Monday, November 18, 2013

Amazon Asks: J. Robert Moskin



Moskin

Into an era that is embarrassingly opaque when it comes to the role of Americans and American intelligence abroad comes J. Robert Moskin's American Statecraft. A fascinating look at the unsung men and women of the US Foreign Service -- and the inevitable conflicts between political appointees and experienced professionals -- Moskin's tome is comprehensive and engaging, as befits a lifelong journalist and historian both erudite and witty. Below, Moskin answers our Amazon Asks questions.


What is the elevator pitch of the book?

American Statecraft is the first-ever account of the history of the U.S. Foreign Service from March 3, 1776, when Benjamin Franklin sent the first covert envoy to Paris for the thirteen colonies until John F. Kerry became Secretary of State on February 1, 2013.

American Statecraft

What is on your nightstand, bedside table, Kindle?

The latest editions of the New York Review and the New Yorker. I save reading books for when I am wide awake.

Top 3 to 5 favorite books of all time?

Green Mansions by William Henry Hudson
Collected poems of Seamus Heaney
Buddenbrooks by Thomas Mann

Important book you never read?

Moby Dick by Herman Melville. I have tried repeatedly.

Book that changed your life?

Mein Kampf by Adolf Hitler. He changed all our lives.

Favorite book or books as a child?

Black Beauty by Anna Sewell. This lovely story taught me to care for all living creatures.

What is your most memorable author moment?

Take your choice:

Look photographer Jim Hansen and I were the only outsiders to accompany Secretary of State Dean Rusk on a tour of NATO capitols and bases.

I met a U.S. patrol crawling out of the enemy-infested jungle at the end of the dangerous Ho Chi Minh Trail.

As a reporter, I visited Hanoi during the Vietnam War, experienced the war from the enemy's side, and interviewed some of the North Vietnamese leaders.

While the photographer with me captured Pablo Casals in Puerto Rico, I listened privately to the world's most beautiful cello recital.

What talent or superpower would you like to have, not flight or invisibility?

As a writer of non-fiction, I am able to reproduce dialogue; but I would like to be able to create realistic dialogue as a novelist can.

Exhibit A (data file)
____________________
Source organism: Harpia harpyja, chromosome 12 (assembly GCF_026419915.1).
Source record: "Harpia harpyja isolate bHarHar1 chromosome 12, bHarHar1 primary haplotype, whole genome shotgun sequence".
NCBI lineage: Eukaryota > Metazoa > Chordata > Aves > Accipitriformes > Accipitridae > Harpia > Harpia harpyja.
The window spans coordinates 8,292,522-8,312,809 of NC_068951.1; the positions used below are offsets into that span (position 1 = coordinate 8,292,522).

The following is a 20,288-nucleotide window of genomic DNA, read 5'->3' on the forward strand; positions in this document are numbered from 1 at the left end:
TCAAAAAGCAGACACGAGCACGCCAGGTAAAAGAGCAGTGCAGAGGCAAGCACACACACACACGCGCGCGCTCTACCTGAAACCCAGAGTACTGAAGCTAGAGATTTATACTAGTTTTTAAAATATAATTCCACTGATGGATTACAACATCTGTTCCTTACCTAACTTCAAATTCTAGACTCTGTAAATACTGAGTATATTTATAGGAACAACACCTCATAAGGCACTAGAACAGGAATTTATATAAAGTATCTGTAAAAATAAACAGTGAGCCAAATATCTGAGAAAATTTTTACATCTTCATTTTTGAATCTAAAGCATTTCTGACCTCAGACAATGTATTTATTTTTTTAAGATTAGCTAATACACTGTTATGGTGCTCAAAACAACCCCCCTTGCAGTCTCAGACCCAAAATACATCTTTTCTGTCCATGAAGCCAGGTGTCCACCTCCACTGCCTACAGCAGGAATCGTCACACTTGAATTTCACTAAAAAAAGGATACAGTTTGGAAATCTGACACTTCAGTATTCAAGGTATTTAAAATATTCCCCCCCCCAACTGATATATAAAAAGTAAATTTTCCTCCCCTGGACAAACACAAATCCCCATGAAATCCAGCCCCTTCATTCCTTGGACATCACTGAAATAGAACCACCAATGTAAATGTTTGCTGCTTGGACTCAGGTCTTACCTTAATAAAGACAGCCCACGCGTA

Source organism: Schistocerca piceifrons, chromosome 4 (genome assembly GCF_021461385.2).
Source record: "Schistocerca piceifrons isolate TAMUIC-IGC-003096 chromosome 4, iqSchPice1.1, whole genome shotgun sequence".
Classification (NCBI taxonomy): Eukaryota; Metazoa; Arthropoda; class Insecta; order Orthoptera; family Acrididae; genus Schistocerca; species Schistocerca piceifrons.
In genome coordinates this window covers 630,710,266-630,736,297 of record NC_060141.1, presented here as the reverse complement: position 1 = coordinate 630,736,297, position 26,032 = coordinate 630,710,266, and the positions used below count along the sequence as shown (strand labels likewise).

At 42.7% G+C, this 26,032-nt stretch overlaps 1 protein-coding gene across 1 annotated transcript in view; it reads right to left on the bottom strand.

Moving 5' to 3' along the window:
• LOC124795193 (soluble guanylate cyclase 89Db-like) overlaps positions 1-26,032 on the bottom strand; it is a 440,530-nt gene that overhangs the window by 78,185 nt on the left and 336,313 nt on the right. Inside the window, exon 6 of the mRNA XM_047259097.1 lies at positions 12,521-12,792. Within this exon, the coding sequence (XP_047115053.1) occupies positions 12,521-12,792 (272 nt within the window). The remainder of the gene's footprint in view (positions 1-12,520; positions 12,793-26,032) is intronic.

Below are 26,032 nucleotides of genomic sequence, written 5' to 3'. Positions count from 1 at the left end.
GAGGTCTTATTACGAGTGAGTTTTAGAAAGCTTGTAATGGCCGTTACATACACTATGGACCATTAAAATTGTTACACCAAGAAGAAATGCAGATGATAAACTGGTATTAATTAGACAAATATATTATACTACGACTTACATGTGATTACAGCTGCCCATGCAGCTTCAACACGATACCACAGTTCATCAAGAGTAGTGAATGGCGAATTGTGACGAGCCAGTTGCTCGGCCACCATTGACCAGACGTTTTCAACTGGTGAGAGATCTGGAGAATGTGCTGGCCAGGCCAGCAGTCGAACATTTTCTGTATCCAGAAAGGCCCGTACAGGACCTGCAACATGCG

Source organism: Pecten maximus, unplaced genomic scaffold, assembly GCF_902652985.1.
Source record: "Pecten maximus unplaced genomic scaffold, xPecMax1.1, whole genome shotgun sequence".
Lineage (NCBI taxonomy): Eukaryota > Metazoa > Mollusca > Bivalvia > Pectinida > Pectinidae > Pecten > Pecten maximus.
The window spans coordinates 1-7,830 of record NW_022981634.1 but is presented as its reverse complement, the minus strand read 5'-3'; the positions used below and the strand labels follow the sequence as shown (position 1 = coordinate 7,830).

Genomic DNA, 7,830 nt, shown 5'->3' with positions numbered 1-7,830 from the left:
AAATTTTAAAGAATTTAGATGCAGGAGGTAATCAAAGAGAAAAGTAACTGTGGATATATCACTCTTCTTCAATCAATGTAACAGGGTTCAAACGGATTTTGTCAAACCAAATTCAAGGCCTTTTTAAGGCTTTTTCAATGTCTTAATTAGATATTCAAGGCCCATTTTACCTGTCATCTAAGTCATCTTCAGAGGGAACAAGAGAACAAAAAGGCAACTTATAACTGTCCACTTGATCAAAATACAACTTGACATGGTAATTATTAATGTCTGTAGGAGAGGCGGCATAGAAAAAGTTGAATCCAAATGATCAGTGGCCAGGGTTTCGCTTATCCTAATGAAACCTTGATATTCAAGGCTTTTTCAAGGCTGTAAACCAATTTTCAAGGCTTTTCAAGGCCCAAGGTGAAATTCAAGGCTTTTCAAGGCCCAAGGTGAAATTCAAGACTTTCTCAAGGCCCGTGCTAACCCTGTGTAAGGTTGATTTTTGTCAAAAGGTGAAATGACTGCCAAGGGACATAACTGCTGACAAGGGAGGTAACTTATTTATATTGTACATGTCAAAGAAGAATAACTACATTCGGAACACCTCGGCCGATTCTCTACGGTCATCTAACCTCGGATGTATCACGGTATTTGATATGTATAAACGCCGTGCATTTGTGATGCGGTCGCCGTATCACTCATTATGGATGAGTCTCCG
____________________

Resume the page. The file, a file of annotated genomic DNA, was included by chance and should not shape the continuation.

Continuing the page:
What are you obsessed with now?

I am horrified to realize we live in a most terrible age. Sixty million people were killed during World War II in which I was a participant, and family members were killed in the incredible Holocaust.

What are you stressed about now?

I must accept the fact that I am a nonagenarian and nearing the end. It has been a great trip. I hope we do not come back to Earth because it can never be as good next time.

What are you psyched about now?

Despite the brutal violence of our time, women and minorities have made amazing advances, especially in the Third World.

What is your most prized/treasured possession?

They are not "things" but "relationships" -- with my wife, children, grandchildren and Springer Spaniel.

Who is your author crush?

Emily Dickinson

What's next for you?

I plan to update my history of the U.S. Marine Corps to cover the on-going wars in Iraq and Afghanistan.

What is the last dream you remember?

They are mostly connected with World War II, not realistically but as projections of my experiences and what could have been. I cannot forget the voyage in the troop ship alone on the Pacific twenty one days out of San Francisco and climbing down the rope netting on the side of the ship at Hollandia, New Guinea. I was sure I had a one-way ticket.

What is your favorite line?

A friend said recently: Be yourself, everyone else is taken.

What is your favorite vice?

Sex and cigars.

What do you collect?

I have been through most of them from stamps and signed baseballs and even some signed books, but at present I am distributing more than collecting.

Best piece of fan mail you ever got?

A note from President Harry Truman thanking me for sending him an article in 1956 about medical care for all Americans. More than a half century later, the issue is still making headlines.

What is the best piece of advice you ever got?

Don't quote people; give your own opinion.

The worst?

Quote an authority; don't just give your own opinion.

Pen envy, book you wish you had written?

The Wasteland by T.S. Eliot

What is your favorite method of procrastination? Temptation? Vice?

Watching major league baseball games, especially the Yankees, on television, because as a child I can clearly remember seeing Ruth and Gehrig play in person. I have not had the problem this year since Derek Jeter broke his ankle.



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